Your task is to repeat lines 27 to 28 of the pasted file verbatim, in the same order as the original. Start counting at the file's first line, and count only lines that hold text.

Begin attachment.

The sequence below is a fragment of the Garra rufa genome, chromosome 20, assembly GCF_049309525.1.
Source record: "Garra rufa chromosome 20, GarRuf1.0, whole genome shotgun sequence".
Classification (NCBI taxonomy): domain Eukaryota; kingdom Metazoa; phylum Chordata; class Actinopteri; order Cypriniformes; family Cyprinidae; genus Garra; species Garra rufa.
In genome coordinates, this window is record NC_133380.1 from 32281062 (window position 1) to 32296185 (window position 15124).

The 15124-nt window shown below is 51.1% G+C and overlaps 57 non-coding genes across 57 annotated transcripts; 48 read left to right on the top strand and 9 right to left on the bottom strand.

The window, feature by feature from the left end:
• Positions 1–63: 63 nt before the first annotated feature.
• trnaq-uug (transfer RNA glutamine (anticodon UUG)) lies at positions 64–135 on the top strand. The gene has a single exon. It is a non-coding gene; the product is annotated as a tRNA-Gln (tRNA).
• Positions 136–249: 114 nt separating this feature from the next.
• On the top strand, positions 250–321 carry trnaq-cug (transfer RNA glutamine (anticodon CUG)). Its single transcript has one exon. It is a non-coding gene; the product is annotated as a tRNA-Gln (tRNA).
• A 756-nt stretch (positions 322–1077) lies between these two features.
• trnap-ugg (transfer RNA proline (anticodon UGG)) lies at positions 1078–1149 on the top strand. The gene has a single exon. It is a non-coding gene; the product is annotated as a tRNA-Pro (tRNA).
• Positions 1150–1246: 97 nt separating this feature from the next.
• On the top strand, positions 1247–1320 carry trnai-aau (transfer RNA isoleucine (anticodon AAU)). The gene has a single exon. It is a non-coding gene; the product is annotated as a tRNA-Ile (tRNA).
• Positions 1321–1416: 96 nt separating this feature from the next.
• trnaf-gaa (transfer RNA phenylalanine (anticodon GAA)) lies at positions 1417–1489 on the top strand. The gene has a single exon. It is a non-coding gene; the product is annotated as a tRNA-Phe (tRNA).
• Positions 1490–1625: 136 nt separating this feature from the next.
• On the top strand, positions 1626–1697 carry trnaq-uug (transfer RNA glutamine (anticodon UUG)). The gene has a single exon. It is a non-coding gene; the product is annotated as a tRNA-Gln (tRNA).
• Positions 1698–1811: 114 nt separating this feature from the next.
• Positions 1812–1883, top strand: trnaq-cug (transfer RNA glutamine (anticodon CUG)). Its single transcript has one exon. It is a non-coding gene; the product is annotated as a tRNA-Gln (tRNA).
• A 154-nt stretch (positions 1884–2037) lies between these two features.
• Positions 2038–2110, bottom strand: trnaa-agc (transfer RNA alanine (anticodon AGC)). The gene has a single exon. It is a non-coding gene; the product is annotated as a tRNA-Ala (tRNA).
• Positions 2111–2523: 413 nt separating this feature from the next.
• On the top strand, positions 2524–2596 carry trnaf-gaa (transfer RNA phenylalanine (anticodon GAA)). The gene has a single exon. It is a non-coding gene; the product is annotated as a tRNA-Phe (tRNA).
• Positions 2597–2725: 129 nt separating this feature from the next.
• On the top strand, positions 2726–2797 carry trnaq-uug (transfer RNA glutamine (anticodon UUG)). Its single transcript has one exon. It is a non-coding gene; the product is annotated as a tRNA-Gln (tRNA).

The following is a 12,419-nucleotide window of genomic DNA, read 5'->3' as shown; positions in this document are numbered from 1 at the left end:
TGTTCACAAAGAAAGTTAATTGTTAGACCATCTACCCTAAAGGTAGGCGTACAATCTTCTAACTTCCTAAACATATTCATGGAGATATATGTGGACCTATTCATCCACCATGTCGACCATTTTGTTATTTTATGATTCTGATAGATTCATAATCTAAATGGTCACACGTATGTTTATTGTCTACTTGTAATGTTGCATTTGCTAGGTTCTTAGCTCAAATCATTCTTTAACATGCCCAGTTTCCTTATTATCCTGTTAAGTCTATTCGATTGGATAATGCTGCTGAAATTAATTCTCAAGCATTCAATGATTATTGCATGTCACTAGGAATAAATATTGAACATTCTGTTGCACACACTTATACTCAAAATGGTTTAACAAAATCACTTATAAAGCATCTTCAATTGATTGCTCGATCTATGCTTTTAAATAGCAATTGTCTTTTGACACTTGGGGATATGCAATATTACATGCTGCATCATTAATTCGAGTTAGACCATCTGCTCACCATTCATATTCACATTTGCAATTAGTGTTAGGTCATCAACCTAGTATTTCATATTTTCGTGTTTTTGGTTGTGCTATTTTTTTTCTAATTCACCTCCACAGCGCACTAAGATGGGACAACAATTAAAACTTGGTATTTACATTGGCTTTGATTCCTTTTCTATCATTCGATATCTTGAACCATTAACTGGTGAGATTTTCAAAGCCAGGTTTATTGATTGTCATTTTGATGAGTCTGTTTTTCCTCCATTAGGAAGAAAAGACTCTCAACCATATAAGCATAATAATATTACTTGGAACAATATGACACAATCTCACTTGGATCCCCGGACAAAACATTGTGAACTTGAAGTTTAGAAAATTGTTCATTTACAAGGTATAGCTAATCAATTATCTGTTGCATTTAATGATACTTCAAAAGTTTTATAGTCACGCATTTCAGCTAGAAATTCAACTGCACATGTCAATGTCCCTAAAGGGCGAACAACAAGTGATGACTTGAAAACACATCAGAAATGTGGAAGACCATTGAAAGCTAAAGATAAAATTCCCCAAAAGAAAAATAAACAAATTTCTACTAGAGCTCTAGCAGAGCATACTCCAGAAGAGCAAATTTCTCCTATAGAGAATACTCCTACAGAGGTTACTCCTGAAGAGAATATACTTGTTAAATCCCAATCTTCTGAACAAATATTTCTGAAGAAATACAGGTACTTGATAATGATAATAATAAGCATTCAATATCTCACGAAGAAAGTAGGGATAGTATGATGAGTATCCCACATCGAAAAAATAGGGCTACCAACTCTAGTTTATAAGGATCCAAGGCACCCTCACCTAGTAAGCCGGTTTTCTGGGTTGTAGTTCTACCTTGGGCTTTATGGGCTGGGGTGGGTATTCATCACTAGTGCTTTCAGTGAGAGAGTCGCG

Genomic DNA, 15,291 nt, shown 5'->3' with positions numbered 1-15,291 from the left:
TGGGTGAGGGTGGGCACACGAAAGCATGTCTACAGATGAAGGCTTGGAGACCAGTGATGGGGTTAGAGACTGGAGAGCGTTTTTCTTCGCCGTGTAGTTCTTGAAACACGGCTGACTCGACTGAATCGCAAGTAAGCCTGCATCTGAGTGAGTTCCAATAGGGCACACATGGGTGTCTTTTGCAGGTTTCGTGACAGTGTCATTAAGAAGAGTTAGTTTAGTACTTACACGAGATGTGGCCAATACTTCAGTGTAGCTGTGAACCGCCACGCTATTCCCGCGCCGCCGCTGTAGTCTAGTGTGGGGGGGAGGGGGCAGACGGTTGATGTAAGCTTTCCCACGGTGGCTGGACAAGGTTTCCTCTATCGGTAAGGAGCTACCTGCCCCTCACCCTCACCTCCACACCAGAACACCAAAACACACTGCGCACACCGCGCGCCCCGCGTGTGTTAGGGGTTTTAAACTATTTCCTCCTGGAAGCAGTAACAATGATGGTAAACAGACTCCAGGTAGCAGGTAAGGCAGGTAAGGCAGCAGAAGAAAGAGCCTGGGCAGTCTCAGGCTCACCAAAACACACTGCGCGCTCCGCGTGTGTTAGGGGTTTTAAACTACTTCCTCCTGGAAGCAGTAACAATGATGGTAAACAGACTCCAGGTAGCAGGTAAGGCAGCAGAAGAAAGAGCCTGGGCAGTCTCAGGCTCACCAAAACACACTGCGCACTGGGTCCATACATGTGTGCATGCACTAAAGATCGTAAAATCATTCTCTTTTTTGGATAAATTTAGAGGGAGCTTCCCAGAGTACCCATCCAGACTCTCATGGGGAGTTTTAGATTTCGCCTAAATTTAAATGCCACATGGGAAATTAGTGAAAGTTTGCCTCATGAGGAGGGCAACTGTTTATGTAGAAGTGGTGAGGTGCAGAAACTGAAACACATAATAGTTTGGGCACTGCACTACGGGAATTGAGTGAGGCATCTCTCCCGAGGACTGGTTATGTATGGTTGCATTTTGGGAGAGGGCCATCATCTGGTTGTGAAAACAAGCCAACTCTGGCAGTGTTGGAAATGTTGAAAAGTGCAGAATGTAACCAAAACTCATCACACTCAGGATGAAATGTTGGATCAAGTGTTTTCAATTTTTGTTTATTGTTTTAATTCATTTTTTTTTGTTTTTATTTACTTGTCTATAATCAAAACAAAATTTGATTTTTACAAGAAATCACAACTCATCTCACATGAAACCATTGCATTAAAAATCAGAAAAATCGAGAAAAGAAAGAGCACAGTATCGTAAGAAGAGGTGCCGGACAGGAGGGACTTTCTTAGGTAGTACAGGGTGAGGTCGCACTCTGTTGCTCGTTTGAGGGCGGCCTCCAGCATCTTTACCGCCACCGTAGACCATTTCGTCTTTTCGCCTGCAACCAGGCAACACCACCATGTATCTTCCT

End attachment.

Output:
The following is a 12,419-nucleotide window of genomic DNA, read 5'->3' as shown; positions in this document are numbered from 1 at the left end:
TGTTCACAAAGAAAGTTAATTGTTAGACCATCTACCCTAAAGGTAGGCGTACAATCTTCTAACTTCCTAAACATATTCATGGAGATATATGTGGACCTATTCATCCACCATGTCGACCATTTTGTTATTTTATGATTCTGATAGATTCATAATCTAAATGGTCACACGTATGTTTATTGTCTACTTGTAATGTTGCATTTGCTAGGTTCTTAGCTCAAATCATTCTTTAACATGCCCAGTTTCCTTATTATCCTGTTAAGTCTATTCGATTGGATAATGCTGCTGAAATTAATTCTCAAGCATTCAATGATTATTGCATGTCACTAGGAATAAATATTGAACATTCTGTTGCACACACTTATACTCAAAATGGTTTAACAAAATCACTTATAAAGCATCTTCAATTGATTGCTCGATCTATGCTTTTAAATAGCAATTGTCTTTTGACACTTGGGGATATGCAATATTACATGCTGCATCATTAATTCGAGTTAGACCATCTGCTCACCATTCATATTCACATTTGCAATTAGTGTTAGGTCATCAACCTAGTATTTCATATTTTCGTGTTTTTGGTTGTGCTATTTTTTTTCTAATTCACCTCCACAGCGCACTAAGATGGGACAACAATTAAAACTTGGTATTTACATTGGCTTTGATTCCTTTTCTATCATTCGATATCTTGAACCATTAACTGGTGAGATTTTCAAAGCCAGGTTTATTGATTGTCATTTTGATGAGTCTGTTTTTCCTCCATTAGGAAGAAAAGACTCTCAACCATATAAGCATAATAATATTACTTGGAACAATATGACACAATCTCACTTGGATCCCCGGACAAAACATTGTGAACTTGAAGTTTAGAAAATTGTTCATTTACAAGGTATAGCTAATCAATTATCTGTTGCATTTAATGATACTTCAAAAGTTTTATAGTCACGCATTTCAGCTAGAAATTCAACTGCACATGTCAATGTCCCTAAAGGGCGAACAACAAGTGATGACTTGAAAACACATCAGAAATGTGGAAGACCATTGAAAGCTAAAGATAAAATTCCCCAAAAGAAAAATAAACAAATTTCTACTAGAGCTCTAGCAGAGCATACTCCAGAAGAGCAAATTTCTCCTATAGAGAATACTCCTACAGAGGTTACTCCTGAAGAGAATATACTTGTTAAATCCCAATCTTCTGAACAAATATTTCTGAAGAAATACAGGTACTTGATAATGATAATAATAAGCATTCAATATCTCACGAAGAAAGTAGGGATAGTATGATGAGTATCCCACATCGAAAAAATAGGGCTACCAACTCTAGTTTATAAGGATCCAAGGCACCCTCACCTAGTAAGCCGGTTTTCTGGGTTGTAGTTCTACCTTGGGCTTTATGGGCTGGGGTGGGTATTCATCACTAGTGCTTTCAGTGAGAGAGTCGCG